Students living within the boundaries of Indian reservations are eligible for Empowerment Scholarship Accounts, or vouchers, which allow qualified students to use public money to attend a private or parochial school, yet a high percentage have been denied in the last two school years.
According to data from the Arizona Department of Education, 99 of 233 applications for students living on reservations, or about 43 percent, were denied for the 2017-2018 school year. Of those, 58 students were rejected because they had not attended a public school for the first 100 days of the prior school year.
Another 24 applications were denied because they simply were not complete; 11 were missing a birth certificate or signatures; two students were not eligible to attend kindergarten when they applied; two did not reside within the reservation boundaries; and two more did not provide proof of residency.
In an email to the Arizona Capitol Times, ADE spokesman Stefan Swiat said the department tries to “get the best information possible in [parents’] hands” to understand eligibility requirements before they apply for their children.
In particular, he pointed to the high number of students denied for not meeting a public school enrollment requirement.
The department’s website does lay out specific requirements for different groups of qualified students. For students on reservations, the requirements include attendance at a state district or charter school for the first 100 days of the prior school year. Alternatively, those students could have received scholarships from a School Tuition Organization, or STO.
“It’s unfortunate for the students and the parents that such a high percentage of denials are being issued for an eligibility requirement that is clearly outlined in the application,” Swiat said.
The assumption being that some families may have been wrongly informed or even misled about their eligibility.
Advocates who have worked with families on reservations reject that notion.
Kim Martinez, spokeswoman for the American Federation for Children, said the state Department of Education should have a special set of procedures when working with tribal families lest they slip through the cracks. The American Federation for Children has been a staunch supporter of the expansion of ESAs and school choice in Arizona.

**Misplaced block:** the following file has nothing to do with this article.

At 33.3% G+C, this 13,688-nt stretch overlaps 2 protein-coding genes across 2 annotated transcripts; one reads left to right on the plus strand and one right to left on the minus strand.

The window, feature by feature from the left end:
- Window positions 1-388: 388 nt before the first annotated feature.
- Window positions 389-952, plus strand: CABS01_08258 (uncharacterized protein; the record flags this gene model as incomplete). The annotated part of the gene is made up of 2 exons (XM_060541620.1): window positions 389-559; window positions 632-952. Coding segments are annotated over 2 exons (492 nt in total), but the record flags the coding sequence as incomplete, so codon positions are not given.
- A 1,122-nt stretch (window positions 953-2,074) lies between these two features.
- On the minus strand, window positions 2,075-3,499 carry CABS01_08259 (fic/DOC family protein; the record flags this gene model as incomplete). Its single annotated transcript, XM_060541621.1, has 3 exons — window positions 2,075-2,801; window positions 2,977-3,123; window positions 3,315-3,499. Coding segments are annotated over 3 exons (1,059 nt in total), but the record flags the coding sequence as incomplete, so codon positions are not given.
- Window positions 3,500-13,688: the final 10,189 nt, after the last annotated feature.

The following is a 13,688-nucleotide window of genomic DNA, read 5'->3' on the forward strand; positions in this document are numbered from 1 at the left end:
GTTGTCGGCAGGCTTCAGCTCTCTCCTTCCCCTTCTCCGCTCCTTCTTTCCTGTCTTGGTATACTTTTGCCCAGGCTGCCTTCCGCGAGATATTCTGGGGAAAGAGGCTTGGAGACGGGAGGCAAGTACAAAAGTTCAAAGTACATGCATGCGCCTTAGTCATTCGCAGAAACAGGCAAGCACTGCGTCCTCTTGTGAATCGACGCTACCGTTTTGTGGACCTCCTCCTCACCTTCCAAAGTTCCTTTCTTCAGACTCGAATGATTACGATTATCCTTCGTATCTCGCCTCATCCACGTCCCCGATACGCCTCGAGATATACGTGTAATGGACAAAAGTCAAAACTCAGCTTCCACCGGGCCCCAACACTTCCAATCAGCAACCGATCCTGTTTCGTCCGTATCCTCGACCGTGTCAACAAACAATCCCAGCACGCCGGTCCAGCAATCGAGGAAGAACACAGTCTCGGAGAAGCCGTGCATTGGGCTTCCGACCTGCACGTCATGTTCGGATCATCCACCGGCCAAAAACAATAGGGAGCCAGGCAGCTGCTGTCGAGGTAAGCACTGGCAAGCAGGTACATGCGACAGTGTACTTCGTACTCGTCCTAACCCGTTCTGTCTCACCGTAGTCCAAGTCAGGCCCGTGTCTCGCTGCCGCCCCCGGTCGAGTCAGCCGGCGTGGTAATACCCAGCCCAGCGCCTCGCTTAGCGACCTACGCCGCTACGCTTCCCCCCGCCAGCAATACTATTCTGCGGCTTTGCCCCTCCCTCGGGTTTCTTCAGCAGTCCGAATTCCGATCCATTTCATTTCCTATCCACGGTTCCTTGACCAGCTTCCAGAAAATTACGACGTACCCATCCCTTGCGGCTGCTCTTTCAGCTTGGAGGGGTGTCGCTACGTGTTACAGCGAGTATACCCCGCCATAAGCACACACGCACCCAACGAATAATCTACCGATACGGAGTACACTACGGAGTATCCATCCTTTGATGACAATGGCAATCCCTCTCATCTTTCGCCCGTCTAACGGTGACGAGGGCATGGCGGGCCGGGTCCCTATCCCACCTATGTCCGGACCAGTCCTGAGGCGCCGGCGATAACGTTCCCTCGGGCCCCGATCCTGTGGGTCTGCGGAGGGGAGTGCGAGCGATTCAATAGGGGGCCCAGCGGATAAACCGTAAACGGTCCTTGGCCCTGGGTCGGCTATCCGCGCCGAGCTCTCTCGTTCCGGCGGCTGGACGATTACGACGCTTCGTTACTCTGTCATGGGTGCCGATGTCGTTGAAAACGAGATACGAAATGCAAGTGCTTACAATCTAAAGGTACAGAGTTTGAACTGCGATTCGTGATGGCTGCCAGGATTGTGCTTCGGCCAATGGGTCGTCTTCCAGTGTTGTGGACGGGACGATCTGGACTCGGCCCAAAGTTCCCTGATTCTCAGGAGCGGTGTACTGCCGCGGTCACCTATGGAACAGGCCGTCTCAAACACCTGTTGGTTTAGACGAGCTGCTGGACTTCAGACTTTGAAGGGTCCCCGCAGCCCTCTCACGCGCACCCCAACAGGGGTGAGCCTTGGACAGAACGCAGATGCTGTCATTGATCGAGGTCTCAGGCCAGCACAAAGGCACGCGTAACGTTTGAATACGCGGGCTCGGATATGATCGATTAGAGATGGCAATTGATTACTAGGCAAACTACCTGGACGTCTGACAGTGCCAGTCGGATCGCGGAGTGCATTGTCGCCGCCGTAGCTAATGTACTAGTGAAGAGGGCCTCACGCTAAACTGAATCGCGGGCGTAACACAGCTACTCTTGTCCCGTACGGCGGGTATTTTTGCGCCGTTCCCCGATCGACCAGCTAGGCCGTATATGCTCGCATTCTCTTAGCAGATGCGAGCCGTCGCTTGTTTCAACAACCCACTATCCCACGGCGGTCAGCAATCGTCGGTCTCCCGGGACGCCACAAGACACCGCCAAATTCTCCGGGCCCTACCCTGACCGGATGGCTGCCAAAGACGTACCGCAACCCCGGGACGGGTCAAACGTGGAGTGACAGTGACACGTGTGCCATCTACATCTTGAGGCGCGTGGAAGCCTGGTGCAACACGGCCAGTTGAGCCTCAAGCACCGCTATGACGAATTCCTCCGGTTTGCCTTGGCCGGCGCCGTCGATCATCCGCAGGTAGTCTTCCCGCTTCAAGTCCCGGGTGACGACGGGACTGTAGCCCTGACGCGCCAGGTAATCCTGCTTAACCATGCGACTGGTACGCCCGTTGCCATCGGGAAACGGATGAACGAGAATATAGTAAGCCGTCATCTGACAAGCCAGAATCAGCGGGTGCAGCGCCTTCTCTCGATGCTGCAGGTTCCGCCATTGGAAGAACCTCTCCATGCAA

Martinez said the department’s ESA office has incorrectly denied families or issued denials based on small errors that could have been corrected. Rather, families may just give up.
“They cannot take a systemic approach with these families,” she said. “After receiving a denial letter, that understandably causes the tribal parent to give up and stop pursuing an ESA.”
A similar trend is developing among the applications for the 2018-2019 school year.
Not all of those applications have been processed yet, but the department did provide tallies for those that have.
As of August 7, a determination had not been made for 130 of 213 applications received for students living on reservations. Of those that were resolved, 55 were approved, and 24 were denied – that’s a denial rate of about 30 percent.
The remaining four applications were simply closed. According to ADE’s parent handbook, an account may be closed upon request, because an application for renewal was not received on time, because a student exited the program upon turning 18 or completing the 12th grade, or because the student was removed from the ESA program.
Swiat did not immediately return requests for an update on the applications that have been processed.